• Compliance/Conscientiousness (C) – task and detail-oriented, wants all information, slower-moving. Audience members high in conscientiousness will appreciate that all of the details are thought through and the the “right” things are done the “right” way. These folks love a good spreadsheet!

Again, you can’t read people’s minds, nor should you try. By thinking about these personality types, however, you will have a much better opportunity to understand and deliver the kind of information that each desires.

A simple trick - empathy

Approaching an audience with understanding and empathy will enable them to feel more connected to you. By demonstrating that you know the business issues that matter most to them, you can create a more solution-oriented presentation that is targeted, rather than hit-or-miss.

If you do not already know the individual audience members, one way to walk in someone else’s shoes and develop empathy is to create a Persona.

Persona development

Used frequently by companies to give a name and face to the anonymous consumer, a Persona is a fictional character that represents the demographics, key interests, and business perspectives of a target audience.

To build a Persona, you essentially create a person with that job title and give him or her a name that sounds real.

You won’t have to invent a persona for your audience (after all you should be able to identify specific, real people who will be your audience!) but you can use this framework to detail their preferences.

Personas typically define the following basic characteristics and add any others that may be useful:

  • Demographic information (age, gender, salary, location, education, family)
  • Personality
  • Company and length of service
  • Role/Responsibilities
  • Values/Goals
  • Business challenges
  • What keeps them up at night?
  • Top risk issues?
  • Top compliance issues?
  • How you can help solve their problems

Is your audience customer-obsessed?

Another aspect to consider is whether or not your audience is customer-obsessed.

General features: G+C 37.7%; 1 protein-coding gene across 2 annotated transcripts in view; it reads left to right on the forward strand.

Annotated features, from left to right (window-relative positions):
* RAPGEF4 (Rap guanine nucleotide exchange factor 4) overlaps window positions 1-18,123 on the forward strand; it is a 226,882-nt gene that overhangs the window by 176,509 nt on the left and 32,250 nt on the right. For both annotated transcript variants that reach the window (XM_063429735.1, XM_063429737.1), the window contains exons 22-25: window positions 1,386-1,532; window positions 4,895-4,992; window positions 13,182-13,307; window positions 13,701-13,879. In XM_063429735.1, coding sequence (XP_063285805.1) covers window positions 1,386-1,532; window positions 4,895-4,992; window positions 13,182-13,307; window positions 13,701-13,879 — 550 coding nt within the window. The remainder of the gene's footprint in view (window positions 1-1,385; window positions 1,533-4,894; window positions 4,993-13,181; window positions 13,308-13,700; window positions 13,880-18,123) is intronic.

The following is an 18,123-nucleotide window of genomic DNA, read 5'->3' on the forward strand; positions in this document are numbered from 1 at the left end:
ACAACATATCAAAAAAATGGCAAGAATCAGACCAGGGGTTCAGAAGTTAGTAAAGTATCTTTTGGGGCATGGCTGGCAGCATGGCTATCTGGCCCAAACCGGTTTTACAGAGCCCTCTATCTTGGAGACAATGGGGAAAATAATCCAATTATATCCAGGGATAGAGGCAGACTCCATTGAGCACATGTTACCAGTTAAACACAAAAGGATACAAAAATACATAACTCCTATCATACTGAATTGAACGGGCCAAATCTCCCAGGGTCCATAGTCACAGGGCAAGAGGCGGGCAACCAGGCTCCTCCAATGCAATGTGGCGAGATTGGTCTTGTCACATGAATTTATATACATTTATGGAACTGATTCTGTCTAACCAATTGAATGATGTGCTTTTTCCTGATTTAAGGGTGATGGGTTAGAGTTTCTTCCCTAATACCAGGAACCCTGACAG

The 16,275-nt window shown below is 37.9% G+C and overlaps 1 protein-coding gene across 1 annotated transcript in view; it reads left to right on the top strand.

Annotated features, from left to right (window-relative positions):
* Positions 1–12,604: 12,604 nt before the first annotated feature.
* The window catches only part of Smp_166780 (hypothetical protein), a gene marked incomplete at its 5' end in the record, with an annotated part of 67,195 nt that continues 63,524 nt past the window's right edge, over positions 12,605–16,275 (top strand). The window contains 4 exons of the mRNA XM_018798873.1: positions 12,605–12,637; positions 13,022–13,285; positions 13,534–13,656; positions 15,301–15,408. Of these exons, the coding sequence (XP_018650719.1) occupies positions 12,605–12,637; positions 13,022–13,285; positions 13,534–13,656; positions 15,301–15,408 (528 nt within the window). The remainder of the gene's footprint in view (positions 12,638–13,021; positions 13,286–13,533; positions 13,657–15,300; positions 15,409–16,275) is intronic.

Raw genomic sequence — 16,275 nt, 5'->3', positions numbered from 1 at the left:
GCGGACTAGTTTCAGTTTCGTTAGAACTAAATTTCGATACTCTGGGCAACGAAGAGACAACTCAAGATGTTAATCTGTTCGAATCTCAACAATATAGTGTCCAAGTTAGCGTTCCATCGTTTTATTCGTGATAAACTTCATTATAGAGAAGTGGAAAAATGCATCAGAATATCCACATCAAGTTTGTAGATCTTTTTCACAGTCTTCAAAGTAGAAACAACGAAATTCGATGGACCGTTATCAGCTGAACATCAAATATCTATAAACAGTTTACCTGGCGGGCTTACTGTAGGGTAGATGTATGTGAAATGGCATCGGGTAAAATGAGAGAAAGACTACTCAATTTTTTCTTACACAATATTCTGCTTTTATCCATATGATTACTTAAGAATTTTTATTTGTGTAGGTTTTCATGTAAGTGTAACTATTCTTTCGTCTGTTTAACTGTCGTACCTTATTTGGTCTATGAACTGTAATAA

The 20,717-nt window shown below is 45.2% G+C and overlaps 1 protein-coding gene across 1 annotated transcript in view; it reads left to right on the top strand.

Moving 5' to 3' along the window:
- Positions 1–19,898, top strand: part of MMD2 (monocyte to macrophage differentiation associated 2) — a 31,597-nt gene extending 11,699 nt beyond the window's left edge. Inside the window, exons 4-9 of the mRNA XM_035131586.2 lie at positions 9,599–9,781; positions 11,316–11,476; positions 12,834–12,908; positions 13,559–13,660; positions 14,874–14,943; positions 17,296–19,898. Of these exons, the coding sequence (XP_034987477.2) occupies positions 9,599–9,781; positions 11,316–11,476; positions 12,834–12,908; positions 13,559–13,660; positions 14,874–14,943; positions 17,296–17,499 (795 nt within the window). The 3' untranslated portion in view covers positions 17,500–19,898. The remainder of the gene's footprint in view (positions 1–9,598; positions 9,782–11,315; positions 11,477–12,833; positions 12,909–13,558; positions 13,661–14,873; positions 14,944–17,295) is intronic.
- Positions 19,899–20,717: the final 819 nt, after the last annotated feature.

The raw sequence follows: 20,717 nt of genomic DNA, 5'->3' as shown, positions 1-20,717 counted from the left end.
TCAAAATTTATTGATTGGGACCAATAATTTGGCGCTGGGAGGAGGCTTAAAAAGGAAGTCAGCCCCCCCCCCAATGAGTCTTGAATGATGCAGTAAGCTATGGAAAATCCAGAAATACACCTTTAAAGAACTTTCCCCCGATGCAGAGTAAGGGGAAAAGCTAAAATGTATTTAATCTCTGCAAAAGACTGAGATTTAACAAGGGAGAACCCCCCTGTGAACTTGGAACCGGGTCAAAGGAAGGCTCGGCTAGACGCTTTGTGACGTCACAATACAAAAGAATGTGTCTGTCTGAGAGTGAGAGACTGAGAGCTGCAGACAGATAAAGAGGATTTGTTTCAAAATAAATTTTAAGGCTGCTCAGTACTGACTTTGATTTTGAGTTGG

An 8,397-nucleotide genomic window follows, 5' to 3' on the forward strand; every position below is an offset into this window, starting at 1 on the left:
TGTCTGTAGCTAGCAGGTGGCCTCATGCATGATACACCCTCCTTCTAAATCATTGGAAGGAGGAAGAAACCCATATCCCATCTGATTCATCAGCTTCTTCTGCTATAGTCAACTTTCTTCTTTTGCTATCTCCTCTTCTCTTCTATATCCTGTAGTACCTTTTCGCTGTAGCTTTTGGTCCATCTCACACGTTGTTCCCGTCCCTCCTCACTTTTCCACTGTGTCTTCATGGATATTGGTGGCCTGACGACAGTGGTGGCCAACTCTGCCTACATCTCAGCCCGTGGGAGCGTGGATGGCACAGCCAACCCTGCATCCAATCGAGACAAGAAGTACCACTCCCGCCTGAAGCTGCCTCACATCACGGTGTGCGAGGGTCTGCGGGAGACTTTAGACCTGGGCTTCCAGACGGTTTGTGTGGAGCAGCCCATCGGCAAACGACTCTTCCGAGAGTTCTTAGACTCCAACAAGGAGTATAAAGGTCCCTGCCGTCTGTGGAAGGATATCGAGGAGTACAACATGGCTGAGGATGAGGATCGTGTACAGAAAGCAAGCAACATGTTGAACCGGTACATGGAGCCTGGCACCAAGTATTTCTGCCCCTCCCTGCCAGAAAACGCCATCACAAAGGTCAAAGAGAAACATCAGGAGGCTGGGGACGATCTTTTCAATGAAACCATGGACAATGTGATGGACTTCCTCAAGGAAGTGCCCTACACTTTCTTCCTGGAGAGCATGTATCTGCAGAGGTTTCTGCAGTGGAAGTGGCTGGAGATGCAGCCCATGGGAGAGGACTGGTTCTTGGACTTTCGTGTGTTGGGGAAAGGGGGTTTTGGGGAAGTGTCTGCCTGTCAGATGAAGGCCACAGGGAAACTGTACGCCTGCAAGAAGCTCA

Companies that are preoccupied with their customers understand the importance of protecting their reputation and public perception. They recognize that customers have more word-of-mouth power than ever before, often spreading praise and complaints about a business online through Twitter, Yelp, Facebook, and other social media channels.

By monitoring social media comments about the company, you can get a sense of the current sentiment and any key issues that may be important to a more customer-centric audience, such as customer experience, reputation, privacy, regulatory risk, CSR, and information protection. 

What is the business media saying?

Another way to get an idea about what’s top of mind for your executive audience is to search online for survey round ups by the Wall Street Journal, Forbes, or other business publications.

For example, a recent WSJ round up of compliance surveys revealed that executive leaders are highly concerned about anti-bribery and corruption risk; 90 percent believe that their companies are exposed to some level of corruption risk. Other risks include third-party risk (40 percent stating that this was their top compliance risk), local data protection laws, and challenges moving data across jurisdictions.

To present effective business case, research in advance who your audience is and what they care about. This will help you develop an empathetic understanding of exactly who you are speaking to, giving them all the more reason to feel engaged.